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Eddie
1/12
An interesting article. Does this indicate that it takes pitchers more time to initially adjust to hitters than vice-versa? A proposed followup would be to analyze how these recent first year wunderkids end up doing in subsequent years.
Zach Crizer
1/12
A good idea, I suspect we don't have enough data to learn much about this recent bunch, but I'll take a look nonetheless.
Byron Hauck
1/12
I wonder if any of this could be traced to teams' better understanding of what good offensive performance actually is? Does the player hitting .235/.360/.450 (adjust for era) get to keep playing in 1996?
Zach Crizer
1/12
I have a sneaking suspicion that a version of this thought will be addressed in Part 2. But yes, I was also curious whether players of the sort you mention were formerly undervalued in a way that either robbed them of playing time or forced adjustments that were not optimal for them.
Bryan Grosnick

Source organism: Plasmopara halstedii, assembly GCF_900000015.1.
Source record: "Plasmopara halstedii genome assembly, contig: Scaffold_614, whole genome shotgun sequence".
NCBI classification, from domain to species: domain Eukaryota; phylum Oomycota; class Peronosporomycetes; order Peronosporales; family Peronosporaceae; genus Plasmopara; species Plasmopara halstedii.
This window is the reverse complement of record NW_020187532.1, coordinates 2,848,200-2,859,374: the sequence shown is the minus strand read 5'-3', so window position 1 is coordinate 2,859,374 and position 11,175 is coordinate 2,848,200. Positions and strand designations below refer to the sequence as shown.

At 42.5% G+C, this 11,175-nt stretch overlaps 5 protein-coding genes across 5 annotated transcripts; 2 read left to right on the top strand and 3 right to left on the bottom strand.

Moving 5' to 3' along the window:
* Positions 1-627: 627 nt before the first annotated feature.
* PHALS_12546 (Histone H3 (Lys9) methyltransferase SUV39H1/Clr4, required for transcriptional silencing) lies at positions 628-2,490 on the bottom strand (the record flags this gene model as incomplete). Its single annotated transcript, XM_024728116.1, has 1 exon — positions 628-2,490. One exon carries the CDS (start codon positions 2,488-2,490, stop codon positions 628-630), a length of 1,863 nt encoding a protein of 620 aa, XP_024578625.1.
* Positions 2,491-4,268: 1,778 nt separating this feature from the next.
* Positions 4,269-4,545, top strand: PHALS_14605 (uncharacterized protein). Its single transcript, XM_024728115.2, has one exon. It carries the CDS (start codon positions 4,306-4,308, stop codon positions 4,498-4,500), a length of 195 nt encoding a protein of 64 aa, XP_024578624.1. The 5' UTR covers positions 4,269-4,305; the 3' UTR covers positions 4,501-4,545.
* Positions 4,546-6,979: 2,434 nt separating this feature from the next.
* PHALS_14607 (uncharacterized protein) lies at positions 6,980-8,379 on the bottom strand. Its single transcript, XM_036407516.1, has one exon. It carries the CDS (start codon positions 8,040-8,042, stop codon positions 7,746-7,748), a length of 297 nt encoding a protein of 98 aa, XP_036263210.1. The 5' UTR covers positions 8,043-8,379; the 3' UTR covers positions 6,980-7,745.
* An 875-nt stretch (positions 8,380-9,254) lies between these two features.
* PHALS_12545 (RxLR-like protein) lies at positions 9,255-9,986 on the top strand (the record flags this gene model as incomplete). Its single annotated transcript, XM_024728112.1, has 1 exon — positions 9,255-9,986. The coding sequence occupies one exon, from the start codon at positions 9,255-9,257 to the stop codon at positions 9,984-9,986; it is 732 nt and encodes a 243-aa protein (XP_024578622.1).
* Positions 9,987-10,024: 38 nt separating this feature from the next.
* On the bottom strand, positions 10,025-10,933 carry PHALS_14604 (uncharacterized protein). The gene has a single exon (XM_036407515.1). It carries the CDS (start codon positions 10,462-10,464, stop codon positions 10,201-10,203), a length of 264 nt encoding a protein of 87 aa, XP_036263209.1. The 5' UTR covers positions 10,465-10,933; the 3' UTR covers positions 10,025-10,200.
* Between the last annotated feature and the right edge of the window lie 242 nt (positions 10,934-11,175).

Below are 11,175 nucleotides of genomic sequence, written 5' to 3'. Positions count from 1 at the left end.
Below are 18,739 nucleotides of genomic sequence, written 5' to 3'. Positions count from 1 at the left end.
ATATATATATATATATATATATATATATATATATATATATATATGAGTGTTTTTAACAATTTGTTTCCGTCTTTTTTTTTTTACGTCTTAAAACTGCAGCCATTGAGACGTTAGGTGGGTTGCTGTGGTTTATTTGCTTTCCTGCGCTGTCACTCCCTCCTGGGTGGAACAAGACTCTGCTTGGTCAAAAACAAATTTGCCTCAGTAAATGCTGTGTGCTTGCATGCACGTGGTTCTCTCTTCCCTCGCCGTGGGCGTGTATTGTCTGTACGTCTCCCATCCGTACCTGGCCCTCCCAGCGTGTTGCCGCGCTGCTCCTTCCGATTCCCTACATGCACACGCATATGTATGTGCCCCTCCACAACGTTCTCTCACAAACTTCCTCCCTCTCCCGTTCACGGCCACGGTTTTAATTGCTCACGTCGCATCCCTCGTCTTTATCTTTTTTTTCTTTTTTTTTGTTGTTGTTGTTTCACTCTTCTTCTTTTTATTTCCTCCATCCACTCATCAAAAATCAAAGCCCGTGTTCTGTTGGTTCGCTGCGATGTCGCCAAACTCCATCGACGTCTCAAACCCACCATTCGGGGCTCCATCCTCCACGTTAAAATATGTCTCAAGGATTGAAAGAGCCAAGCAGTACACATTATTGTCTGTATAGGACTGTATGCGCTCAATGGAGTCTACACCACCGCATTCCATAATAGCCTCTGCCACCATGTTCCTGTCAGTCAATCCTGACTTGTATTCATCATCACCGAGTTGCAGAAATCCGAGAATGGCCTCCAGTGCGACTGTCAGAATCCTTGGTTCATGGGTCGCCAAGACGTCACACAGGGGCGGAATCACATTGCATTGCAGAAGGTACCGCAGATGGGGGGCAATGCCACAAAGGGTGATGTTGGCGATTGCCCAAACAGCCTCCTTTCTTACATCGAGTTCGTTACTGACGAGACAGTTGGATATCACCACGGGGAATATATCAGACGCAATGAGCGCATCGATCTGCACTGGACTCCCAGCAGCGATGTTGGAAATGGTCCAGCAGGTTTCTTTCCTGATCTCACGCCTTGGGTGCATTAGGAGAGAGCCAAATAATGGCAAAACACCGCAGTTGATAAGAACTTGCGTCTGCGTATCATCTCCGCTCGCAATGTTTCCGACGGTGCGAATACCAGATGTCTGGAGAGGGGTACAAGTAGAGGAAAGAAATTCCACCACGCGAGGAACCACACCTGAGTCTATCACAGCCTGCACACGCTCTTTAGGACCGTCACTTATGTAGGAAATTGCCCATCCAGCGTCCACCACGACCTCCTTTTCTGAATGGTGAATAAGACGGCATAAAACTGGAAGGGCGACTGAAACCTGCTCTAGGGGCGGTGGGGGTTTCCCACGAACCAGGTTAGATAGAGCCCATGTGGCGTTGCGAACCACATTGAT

1/12
My Dude Frank Ernaga says hey.
schlicht
1/12
Will you be able to determine who the effect of teams trying to control MLB time for contractual reasons?
Scott Mars
1/12
How much do you think knowledge (ie film or analytical data) affect players ability to adjust? There is sooo much more information out there on the pitchers in the majors for the new hitters to study, while the data/film for the new hitter is limited. Wouldn't that give an edge to the new hitter? It seems a lot of the names on the 200 PA list aren't quite as good as those first 200 PA's suggest (looking at you Chris Duncan). By 400 PA' there's going to start to be more info out there on hitters allowing the pitchers to start to catch back up.
oldbopper
1/12
The top of the list is five players from 2016-2017 and a great professional hitter from Cuba. Of all the subjective, maybe it is even objective, evidence of a juiced ball, the strongest comes from the power numbers. It is shocking that organized baseball does not play with a uniform ball in every game played from Pulaski to Pittsburgh. In my long career as a golf professional, Quad-A, almost good enough, I never teed up anything but a Titleist, but after I found out that minor league players have to buy their own equipment and live on a very meager income I am not surprised. Disappointed yes, but not surprised.
Craig Goldstein
1/15
But Zach uses TAv which is adjusted for era/environment, so that doesn't really address what you're talking about here?